May be bullish, LBMA conference hears. But it's more gold price gloom first...
LBMA delegates at the 2015 gold conference in Vienna this morning gave their price forecasts for 1 year hence, writes Adrian Ash of BullionVault.
We don't yet know the average guess of the 690 attendees from 290 different companies across the precious metals world, meeting here at the London Bullion Market Association's annual bash. The conference's aggregate gold price forecast won't be revealed until Tuesday's closing session.
But the tone from the first of LBMA 2015's forty-nine expert speakers is, so far, bearish. Wearily so. Fatigue is really hurting, especially straight after the gloom of London's LME Week for base metals.
That might prove bullish for precious metals of course – because all markets, not just gold, silver and the platinum-group metals, only turn when the fewest people expect it, something the chit-chat at Sunday night's conference reception drinks kept coming back to.
But on the podium, there's more pain to come first is the consensus today. And not only through lower prices.
First up, regulatory change threatens liquidity in the gold and other metals markets, noted LBMA chairman Grant Angwin (executive vice-president of Japanese refiners Asahi's US operations) – such as the Basel banking rules proposal for a 85% haircut on precious metals when counted as part of a bank's assets. That risks forcing banks out of gold.
So the LBMA itself is leading the market's response, moving from last year's whirlwind replacement of the century-old Fixing benchmarks with new, independently-run electronic auctions to invite a wholesale strategic review of how the professional bullion market works.
When I say wholesale, the scope for change is apparently unlimited. The process now begun by the Association's executive team, said Jonathan Spall (ex-Barclays, now advising the LBMA with his G-Cubed consultancy), has seen a Request for Information sent to potential partners which equates to asking "What would the ideal market look like if you built it from scratch?"
Well, it might look a lot like what the world has already developed – over time and through practice – after centuries of trading and capital flow, rather than a roadmap pitched within 5 weeks of an RFI. Not least to the assembled delegates from miners, refiners, shippers, vaults, dealers, traders, investors and end-users attending the LBMA conference here in Vienna.
But regulatory scrutiny – plus the risk of further big players joining market-makers Mitsui in quitting the market for want of "profitability" after the last 4 years of price falls – makes now the perfect moment for reviewing and re-building the whole market, so it can continue to serve producers and consumers more efficiently, and with the confidence lost over the Barclays Fixing scandal.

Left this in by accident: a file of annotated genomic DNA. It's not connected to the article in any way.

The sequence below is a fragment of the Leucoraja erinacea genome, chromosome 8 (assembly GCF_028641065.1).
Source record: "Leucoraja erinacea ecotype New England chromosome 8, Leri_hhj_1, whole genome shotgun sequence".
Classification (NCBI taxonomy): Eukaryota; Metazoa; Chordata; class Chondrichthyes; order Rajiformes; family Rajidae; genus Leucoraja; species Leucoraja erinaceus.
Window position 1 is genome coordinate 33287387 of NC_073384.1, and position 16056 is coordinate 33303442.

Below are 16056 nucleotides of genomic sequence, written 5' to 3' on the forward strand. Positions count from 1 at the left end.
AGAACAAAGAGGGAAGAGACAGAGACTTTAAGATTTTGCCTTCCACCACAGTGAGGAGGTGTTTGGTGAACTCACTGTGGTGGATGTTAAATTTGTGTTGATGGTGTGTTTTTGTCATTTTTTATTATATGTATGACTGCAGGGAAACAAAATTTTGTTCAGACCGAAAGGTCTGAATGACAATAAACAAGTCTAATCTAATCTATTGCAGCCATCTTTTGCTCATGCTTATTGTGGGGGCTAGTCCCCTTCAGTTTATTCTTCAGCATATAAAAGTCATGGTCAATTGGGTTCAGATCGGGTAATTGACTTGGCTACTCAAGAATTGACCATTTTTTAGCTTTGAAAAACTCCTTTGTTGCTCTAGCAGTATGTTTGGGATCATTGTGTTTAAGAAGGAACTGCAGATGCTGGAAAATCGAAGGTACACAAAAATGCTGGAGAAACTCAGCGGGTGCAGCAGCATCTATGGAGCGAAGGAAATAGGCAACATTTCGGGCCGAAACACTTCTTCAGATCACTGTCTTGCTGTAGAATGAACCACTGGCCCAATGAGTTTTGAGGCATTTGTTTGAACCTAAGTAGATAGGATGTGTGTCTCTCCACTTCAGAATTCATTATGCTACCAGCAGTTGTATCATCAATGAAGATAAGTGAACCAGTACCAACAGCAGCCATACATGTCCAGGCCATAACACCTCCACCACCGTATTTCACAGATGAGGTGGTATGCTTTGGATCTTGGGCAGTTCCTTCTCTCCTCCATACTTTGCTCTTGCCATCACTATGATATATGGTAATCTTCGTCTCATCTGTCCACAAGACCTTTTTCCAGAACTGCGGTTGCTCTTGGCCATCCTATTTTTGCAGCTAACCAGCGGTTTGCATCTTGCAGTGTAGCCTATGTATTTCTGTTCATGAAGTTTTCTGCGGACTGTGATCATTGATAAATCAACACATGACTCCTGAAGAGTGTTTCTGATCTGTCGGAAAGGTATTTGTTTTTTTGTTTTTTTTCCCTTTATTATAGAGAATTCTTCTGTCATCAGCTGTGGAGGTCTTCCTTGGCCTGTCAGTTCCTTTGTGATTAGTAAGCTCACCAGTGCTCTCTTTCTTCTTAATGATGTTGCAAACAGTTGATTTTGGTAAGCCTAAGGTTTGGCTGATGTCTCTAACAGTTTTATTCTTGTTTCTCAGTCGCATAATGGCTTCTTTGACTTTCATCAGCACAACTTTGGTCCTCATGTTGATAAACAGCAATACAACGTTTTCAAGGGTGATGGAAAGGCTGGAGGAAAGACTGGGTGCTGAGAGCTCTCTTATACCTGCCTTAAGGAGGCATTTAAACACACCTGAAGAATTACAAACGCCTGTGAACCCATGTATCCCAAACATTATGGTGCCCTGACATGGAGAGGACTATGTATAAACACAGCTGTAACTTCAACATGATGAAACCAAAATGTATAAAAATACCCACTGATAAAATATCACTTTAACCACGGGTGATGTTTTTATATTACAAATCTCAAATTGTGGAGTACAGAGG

Indeed, two of the proposals being sent back to the LBMA next month (November 17th) in response to its RFI will explicitly look at using a block chain to record deals, breaking out of 'owned' or corporately-served databases in the way that Bitcoin acts as electronic cash free from state-issuance or bank processing.
Change will perhaps be greatest for the LBMA itself, with CEO Ruth Crowell telling the conference today that its strategic review foresees a new trade association for the four metals (gold, silver, platinum and palladium) plus a new financial services provider for market participants.
World Bullion Market Association anyone?
Change has already hit other areas of the gold market – notably central-bank use of bullion as a key reserve, noted Peter Mooslechner of Oesterreichische Nationalbank (OeNB), welcoming the LBMA conference to Vienna at the top of the day. Because where small, open economies like Austria needed large gold reserves during the Bretton Woods and then floating exchange-rate worlds of 1950-2000, adopting the Euro "fundamentally changed the role of gold" for Euro member central banks, he said.
More on that later from the Central Bank session. Meantime, the speakers so far don't see much change in the downtrend in prices. Offering 3 ways to put a fair value on gold (famously tough as it pays no coupon or dividend), ex-HSBC Wealth manager Charles Morris (now focused on gold, miners and Bitcoin in the Atlas Pulse Report) said:
• Gold vs. commodities: Now 62% over-valued across the long term average
• Gold vs bonds (only this one's issued by God): Now 30% above its average
• Gold vs cost of living (CPI index): Now 34% above average.
All told, that says gold should be nearer $800 per ounce, Morris concludes – right around the 2008 lows when Lehman Brothers crashed and the world woke up to needing gold as what other panellists agreed is "catastrophe insurance". That bull market in gold, however, brought what several also called "tourists" into the market, many of whom remain.
Gold ETFs for instance – an innovation enabling US fund managers in particular to access cash-gold prices rather than buying mining stocks a decade ago – still hold 1,600 tonnes. The market needs to find 10 tonnes of new buying each day already just to eat what's now coming out of the ground from mining. What would it take to encourage those investors to buy more again? This morning's session brought lots of gloomy views on the world economy, and the disaster in waiting still building thanks to central-bank stimulus.
But the view for gold, silver and especially platinum prices here at LBMA 2015 so far is gloomier still. Which might be bullish. In time.